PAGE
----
The word for “crisis” in Chinese, weiji, is written with two characters: one (wei) means danger; the other (ji) means opportunity. That’s because every crisis challenges the status quo and in so doing creates the opportunity for something new to emerge. “This process of Creative Destruction,” wrote economist Joseph Schumpeter, “is the essential fact about capitalism. It is what capitalism consists in and what every capitalist concern has got to live in.”
We have experienced the destruction wrought by the financial crisis. Now it’s time to focus on the opportunities it brings. The first place to look is the site of the greatest destruction: the banking sector. While finance will remain a pillar of a well-functioning economy, it’s unlikely that banking will survive for long in its current form. The current banking model is broken. Citigroup has been on the verge of failing in three of the last four downturns: this is hardly a viable business model.
Even more important is that Americans are rapidly losing trust in their banks. A survey we conducted at the end of March showed that only 29 percent of Americans trusted banks, down from 34 percent three months earlier and 42 percent a year ago. Twenty percent of respondents felt that a bank had cheated or misled them in the previous 12 months, while 10 percent had withdrawn their FDIC-insured deposits and squirreled away the cash. The word “credit,” speaking of telling etymologies, comes from the Latin credere, which means “to trust.” Trust is essential in banking, and it’s unlikely that banks can restore it. It’s always difficult to regain trust; it’s easier to start anew.
Luckily, starting anew is exactly what’s happening in the banking sector, with the launch of several start-ups with innovative ideas. They range from new ways to insure mortgages to new models of lending to reliable consumers by bypassing the current banking system. Many others, such as Lending Club and Prosper, are popping up on the Internet, letting investors, rather than credit officers, decide who is creditworthy. It’s too early to tell if these attempts will succeed, but it’s vital that they occur. Through trial and error, a new world of banking will rise from the ashes of the old one.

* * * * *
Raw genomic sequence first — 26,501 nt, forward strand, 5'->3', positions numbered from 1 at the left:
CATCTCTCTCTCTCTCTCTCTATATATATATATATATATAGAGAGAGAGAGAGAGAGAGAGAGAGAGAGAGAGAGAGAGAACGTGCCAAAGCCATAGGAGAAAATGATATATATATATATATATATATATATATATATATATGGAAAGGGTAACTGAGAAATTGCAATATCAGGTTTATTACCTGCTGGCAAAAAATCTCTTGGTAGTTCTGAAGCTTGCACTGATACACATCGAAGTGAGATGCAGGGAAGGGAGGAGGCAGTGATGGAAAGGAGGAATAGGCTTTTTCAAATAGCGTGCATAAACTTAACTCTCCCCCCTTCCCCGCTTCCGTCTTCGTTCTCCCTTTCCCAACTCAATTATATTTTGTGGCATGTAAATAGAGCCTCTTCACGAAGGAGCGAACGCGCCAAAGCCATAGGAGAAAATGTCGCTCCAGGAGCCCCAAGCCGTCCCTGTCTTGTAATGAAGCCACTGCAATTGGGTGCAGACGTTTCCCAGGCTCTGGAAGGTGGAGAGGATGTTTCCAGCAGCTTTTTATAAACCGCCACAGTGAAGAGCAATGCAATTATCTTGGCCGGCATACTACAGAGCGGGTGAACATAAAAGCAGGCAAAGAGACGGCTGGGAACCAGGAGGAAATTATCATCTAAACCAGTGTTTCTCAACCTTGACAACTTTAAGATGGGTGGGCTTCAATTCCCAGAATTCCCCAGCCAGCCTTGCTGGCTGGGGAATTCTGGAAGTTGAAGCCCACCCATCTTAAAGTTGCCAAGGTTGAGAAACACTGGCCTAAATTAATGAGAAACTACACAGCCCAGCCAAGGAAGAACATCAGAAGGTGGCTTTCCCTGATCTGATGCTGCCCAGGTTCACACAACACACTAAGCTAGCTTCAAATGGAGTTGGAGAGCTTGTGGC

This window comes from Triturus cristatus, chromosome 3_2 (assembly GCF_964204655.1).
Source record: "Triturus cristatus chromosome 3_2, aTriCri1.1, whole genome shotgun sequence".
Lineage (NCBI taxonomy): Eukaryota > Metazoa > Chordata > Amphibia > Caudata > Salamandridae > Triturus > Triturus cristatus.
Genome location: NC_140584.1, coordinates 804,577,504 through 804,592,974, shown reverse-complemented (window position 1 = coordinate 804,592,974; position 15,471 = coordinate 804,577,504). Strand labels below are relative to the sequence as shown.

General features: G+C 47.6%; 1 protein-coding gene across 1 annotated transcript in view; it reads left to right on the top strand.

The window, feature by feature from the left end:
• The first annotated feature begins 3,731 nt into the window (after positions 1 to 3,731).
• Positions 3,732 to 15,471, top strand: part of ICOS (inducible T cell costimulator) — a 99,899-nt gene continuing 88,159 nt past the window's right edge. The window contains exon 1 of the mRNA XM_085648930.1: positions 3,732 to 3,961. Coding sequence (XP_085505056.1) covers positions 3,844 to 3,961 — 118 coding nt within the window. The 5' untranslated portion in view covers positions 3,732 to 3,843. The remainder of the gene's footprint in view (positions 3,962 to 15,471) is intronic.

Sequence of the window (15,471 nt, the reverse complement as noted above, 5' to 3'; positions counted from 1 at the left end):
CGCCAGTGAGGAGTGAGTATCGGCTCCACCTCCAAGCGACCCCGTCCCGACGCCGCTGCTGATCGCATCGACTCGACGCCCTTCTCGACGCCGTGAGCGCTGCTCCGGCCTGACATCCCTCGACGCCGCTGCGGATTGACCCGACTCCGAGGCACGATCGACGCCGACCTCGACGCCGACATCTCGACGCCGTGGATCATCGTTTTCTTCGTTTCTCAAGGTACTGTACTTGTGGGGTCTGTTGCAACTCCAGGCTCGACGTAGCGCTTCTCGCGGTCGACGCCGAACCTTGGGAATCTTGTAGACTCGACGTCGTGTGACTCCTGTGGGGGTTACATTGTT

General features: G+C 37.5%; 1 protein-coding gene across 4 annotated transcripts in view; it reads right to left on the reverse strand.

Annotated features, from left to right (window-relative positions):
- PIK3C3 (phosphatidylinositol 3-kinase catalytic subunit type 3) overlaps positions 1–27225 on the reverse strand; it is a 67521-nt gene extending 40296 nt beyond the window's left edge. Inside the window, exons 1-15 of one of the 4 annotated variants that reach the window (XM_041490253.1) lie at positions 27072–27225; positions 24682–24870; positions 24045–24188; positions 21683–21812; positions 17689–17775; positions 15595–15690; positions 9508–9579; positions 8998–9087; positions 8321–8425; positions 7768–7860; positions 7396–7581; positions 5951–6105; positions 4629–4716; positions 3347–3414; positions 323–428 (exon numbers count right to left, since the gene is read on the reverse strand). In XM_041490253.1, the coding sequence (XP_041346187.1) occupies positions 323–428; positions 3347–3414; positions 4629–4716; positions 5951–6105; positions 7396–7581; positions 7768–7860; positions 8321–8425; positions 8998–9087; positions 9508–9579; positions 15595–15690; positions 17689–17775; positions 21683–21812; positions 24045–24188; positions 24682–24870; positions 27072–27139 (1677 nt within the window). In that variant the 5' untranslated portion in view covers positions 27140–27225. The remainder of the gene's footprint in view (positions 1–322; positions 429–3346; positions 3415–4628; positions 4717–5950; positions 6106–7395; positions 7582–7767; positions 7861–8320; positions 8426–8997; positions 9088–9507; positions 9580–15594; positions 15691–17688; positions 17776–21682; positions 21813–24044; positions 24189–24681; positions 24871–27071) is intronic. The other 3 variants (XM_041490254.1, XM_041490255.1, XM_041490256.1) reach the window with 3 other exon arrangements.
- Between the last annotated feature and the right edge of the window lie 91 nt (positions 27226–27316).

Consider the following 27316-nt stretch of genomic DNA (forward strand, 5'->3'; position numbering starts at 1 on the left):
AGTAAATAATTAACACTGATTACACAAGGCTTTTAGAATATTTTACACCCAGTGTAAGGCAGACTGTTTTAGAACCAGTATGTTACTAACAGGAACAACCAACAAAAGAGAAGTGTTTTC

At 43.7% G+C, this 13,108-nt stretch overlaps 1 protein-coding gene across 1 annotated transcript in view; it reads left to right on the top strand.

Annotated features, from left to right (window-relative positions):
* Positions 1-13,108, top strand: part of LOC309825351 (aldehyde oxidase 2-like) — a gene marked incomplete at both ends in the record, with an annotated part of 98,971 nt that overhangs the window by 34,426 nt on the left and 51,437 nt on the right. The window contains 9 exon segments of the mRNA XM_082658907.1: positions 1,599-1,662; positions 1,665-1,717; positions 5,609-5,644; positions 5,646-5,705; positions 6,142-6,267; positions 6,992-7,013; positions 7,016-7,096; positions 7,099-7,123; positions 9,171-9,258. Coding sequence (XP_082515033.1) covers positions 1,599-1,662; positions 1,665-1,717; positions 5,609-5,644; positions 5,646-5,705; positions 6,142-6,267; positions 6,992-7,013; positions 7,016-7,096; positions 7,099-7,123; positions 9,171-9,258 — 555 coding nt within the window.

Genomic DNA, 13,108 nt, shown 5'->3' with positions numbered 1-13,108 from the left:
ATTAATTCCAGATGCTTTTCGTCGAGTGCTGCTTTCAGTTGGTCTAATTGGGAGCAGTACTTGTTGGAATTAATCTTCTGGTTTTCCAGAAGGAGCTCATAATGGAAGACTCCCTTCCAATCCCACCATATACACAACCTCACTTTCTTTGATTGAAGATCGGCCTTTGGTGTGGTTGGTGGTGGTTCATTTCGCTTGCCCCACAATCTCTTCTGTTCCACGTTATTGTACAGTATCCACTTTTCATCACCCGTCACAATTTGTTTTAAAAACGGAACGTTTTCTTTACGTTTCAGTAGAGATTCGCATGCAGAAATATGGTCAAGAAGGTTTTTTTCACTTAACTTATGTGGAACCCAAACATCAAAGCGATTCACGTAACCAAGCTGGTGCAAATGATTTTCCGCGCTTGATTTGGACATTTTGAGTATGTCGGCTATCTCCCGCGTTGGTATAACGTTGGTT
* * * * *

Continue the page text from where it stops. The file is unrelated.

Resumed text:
Should the government subsidize these efforts? In a New York Times column this spring, Tom Friedman said yes, suggesting that it should dedicate a fraction of the Troubled Asset Relief Program (TARP) money to promote innovation. Fortunately, several venture capitalists have rejected the idea online, and with good reason: the government’s record as a venture capitalist is rather poor. Nevertheless, the government can foster the new and innovative in a crucial way: by ceasing to subsidize the banking dinosaurs. The evidence shows that subsidies to failing companies not only waste resources in keeping obsolete and inefficient firms alive, but also delay the entry of new and more efficient organizational models. (See “Too Big to Fail Must Die.”)
TARP was sold as a way to keep credit flowing, but it could wind up delaying the success of new ventures that could help revive credit in the economy. For finance to begin allocating resources efficiently again, the government must stop propping up Wall Street.